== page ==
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Why is a fair pay rise for nurses not seen as a critical expense?

The 1% pay offer devalues nurses – at a time when COVID-19 has proved their importance more than ever

The 1% pay offer devalues nurses at a time when COVID-19 has proved their importance more than ever

The Westminster governments 1% pay offer for NHS staff has been met with outrage and disbelief.

As a workforce researcher, I would say the issue is not just about the financial aspects of pay its about the message it sends to nurses and the public about the extent to which NHS staff are valued.

Pandemic has exposed the danger of nurse shortages

The problem with the 1% pay rise suggested by the government needs to be understood in context.

We are not awash with nurses. In fact, before we entered the COVID-19 pandemic, the

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The 1% pay offer devalues nurses – at a time when COVID-19 has proved their importance more than ever

Picture: Daniel Mitchell

The Westminster government’s 1% pay offer for NHS staff has been met with outrage and disbelief.

As a workforce researcher, I would say the issue is not just about the financial aspects of pay – it’s about the message it sends to nurses and the public about the extent to which NHS staff are valued.

Pandemic has exposed the danger of nurse shortages

The problem with the 1% pay rise suggested by the government needs to be understood in context.

We are not awash with nurses. In fact, before we entered the COVID-19 pandemic, the NHS in England had around 40,000 registered nurse vacancies.

We’ve been carrying a deficit of nurses for some years, but the pandemic has exposed the criticality of that shortage.

Supply has not kept pace with demand – something the UK government tried to address in 2019 by setting a target to increase the number of registered nurses in the NHS by 50,000 by 2024-25.

But as a Health Foundation report published in December 2019 points out, achieving this goal relies heavily on improving the retention of existing staff.

Nurses experience illness due to work pressures and stress

Typically, around 33,000 nurses – 10% – leave the NHS each year. The most recent Nursing and Midwifery Council survey of those leaving the register showed that, after retirement, the second biggest factor causing nurses to leave the profession early is ‘too much pressure’.

We know that the level of pressure NHS staff have been under these past 12 months has been huge, and this has had a direct effect on nurses; in the latest NHS England staff survey, almost half (49%) of the nurses who responded said they had experienced work-related illness.

Problems with economy are not stopping nurse exodus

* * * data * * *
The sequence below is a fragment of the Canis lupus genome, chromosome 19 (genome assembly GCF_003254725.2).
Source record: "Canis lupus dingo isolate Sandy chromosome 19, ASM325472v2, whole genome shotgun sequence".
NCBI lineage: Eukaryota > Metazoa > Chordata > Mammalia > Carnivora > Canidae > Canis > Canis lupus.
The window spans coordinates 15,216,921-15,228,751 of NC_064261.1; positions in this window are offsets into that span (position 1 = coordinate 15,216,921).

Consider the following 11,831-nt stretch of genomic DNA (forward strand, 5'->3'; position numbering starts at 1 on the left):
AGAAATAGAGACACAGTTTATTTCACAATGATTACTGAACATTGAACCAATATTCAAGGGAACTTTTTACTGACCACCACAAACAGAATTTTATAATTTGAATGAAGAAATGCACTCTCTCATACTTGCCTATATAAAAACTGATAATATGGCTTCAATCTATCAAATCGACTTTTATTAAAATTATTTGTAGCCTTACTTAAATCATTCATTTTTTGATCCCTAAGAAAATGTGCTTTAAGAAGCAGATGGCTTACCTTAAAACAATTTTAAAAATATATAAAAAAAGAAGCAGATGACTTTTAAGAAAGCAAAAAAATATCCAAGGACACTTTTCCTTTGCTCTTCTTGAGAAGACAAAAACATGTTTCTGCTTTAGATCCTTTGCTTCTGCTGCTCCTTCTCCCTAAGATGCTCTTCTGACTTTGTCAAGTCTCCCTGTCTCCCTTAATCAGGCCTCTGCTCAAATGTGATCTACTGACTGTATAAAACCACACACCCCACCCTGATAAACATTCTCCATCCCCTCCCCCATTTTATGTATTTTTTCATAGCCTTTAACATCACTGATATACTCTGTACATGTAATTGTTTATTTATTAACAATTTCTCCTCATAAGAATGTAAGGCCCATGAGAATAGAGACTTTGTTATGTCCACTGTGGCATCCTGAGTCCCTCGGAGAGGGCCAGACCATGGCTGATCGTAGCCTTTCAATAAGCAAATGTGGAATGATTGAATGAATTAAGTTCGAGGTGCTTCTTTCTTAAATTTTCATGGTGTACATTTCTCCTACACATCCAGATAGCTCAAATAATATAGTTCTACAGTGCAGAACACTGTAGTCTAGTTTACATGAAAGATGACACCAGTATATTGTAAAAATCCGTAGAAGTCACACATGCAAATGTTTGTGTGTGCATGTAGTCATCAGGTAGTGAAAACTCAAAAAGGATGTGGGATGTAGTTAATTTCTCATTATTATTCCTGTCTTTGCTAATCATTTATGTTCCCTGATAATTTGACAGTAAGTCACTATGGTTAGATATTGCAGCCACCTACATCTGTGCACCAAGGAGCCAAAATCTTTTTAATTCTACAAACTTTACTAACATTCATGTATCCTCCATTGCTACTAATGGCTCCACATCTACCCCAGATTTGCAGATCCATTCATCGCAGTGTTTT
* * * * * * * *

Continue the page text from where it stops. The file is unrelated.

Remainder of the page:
The precariousness of the economy and wider labour market might explain why most staff groups in the NHS are less likely to be thinking of leaving: public sector employment can offer security at times of economic crisis.

But worryingly, this pattern is not the case for nurses, who are just as likely to be considering leaving the NHS this year as last, and more of whom are considering retiring or leaving the healthcare sector entirely, according to the NHS staff survey.

The government is sending a ‘terrible message’ to beleaguered nurses

Having enough staff to deliver care well, and feeling valued, are absolutely central to job satisfaction in nursing, and we know these factors affect nurses’ decisions to stay or go.

A pay offer that is widely described by the public and media as being ‘an insult’ sends a terrible message to a workforce whom we desperately need to retain.

And it comes at a time when nurses’ satisfaction with their salaries was already low and falling, from 36% in the previous NHS England staff survey, down to 33% in the most recent survey.

Why are nurses missing out on government spending?

With other aspects of our response to COVID-19, we have justified massive expenditure based on how critically important those things are. And yet somehow the workers who have been delivering NHS care, and have been under extraordinary pressure, are not viewed with the same degree of criticality.

It will be interesting to see how the Scottish Government’s offer of a 4% pay rise will impact on the NHS Pay Review Body recommendations or the Westminster government’s final response.

The fact remains no part of the UK can afford to lose more nurses right now. Each nurse that leaves is expensive to replace, and covering vacancies and rota gaps with bank and agency staff is costly. The worry is that nurses don’t feel valued at a time when we need staff in the NHS to feel valued more than ever.

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